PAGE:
GPS Technology Targets School Bus Speeding

MAGTEC, a fleet management and tracking firm, conducted a recent pilot test in Canada that showed the power of GPS over other solutions (cameras, alerts and speed limiters) can help prevent school bus tragedies like the one in Chattanooga, Tennessee. 

Speed was cited as one factor that contributed to the Nov. 21, 2016 crash that killed six students and injured dozens of others. MAGTEC responded with its SafeSpeed solution to reduce the number of similar speed-related crashes.

Originally developed to prevent cargo theft on Jeeps during Operation Desert Storm, MAGTEC has applied GPS technology on school buses to automatically and in real time keep speeds withing posted speed limits.

Bob Morisset, MAGTEC president and CEO, referred to the technology as the next step in school bus crash prevention. “We knew from our work developing speed-limiting technology for the trucking industry that driver coaching only goes so far,” he said. “If you really want to reduce speeding and reduce the chance of accidents and fatalities, you need to actually govern the vehicle.”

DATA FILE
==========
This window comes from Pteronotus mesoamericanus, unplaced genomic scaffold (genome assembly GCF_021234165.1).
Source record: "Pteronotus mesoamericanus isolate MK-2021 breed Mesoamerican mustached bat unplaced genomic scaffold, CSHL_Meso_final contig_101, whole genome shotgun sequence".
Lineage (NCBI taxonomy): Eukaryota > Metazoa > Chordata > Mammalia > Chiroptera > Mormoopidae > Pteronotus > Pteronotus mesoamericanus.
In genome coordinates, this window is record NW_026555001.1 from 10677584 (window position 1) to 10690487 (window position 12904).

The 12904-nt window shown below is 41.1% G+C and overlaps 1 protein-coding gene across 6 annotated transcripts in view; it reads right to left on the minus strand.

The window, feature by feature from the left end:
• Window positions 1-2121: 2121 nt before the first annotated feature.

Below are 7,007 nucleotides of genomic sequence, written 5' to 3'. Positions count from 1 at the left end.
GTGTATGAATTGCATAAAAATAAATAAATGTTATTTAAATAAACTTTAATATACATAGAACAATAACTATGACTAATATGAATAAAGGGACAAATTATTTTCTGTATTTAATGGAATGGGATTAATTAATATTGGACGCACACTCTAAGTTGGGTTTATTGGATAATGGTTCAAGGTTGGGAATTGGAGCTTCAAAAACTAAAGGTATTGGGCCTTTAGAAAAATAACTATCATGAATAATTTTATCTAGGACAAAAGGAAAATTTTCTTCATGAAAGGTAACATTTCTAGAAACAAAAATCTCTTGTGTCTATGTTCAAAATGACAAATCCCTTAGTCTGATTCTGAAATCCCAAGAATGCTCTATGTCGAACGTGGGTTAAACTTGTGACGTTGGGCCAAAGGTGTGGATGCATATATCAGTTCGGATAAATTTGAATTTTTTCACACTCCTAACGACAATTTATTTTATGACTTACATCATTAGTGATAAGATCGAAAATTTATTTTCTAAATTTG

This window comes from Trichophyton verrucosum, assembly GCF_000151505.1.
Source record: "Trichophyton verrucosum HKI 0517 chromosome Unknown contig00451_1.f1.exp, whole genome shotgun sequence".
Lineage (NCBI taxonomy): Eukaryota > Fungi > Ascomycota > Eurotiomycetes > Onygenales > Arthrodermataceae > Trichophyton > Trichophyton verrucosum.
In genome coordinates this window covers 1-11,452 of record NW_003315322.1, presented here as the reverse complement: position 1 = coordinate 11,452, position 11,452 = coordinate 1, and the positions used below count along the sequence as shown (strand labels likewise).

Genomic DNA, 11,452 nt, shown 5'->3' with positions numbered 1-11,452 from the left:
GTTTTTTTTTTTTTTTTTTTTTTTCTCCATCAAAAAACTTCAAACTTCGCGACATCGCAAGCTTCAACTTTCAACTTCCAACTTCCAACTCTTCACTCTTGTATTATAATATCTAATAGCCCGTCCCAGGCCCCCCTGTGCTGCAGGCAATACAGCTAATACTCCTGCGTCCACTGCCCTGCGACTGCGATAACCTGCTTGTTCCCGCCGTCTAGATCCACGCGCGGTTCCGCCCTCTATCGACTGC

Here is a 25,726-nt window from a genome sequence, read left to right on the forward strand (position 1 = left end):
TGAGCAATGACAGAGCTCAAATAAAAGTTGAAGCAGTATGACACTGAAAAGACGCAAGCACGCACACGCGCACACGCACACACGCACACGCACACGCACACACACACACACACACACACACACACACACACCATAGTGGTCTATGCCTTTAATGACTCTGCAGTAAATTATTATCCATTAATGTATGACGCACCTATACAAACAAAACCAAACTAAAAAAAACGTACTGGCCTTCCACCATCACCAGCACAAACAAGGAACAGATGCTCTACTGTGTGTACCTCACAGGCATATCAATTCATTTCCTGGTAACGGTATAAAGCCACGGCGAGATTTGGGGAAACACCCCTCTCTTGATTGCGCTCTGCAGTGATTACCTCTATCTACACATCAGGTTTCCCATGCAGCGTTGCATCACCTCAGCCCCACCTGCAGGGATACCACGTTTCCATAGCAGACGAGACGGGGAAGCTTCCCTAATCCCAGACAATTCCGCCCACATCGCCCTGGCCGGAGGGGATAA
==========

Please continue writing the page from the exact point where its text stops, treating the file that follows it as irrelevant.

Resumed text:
MAGTEC conducted a pilot study with 10 Canadian school buses where SafeSpeed technology rendered zero speeding events of 15 mph over the posted speed limit compared to 702 speed events with a bus unequipped with the GPS technology. Meanwhile, they said the study saw a 96-percent reduction in speed events of over 10 mph above the speed limit and a 90-percent reduction in 5 mph over the speed limit.

The pilot showcased that the significant amount of school buses speeding were tied to school bus driver pressure of being on time in picking up and dropping off students. 

 Purchasing SafeSpeed varies depending on fleet size and committal term but can be very cost effective in ensuring school bus safety for students. SafeSpeed can improve fuel mileage up to 15 % by remaining within parameters of posted speed limits, which reduce the risk of school bus crashes and retain drivers for the long run. 

 

 

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Last modified onTuesday, 30 January 2018 13:30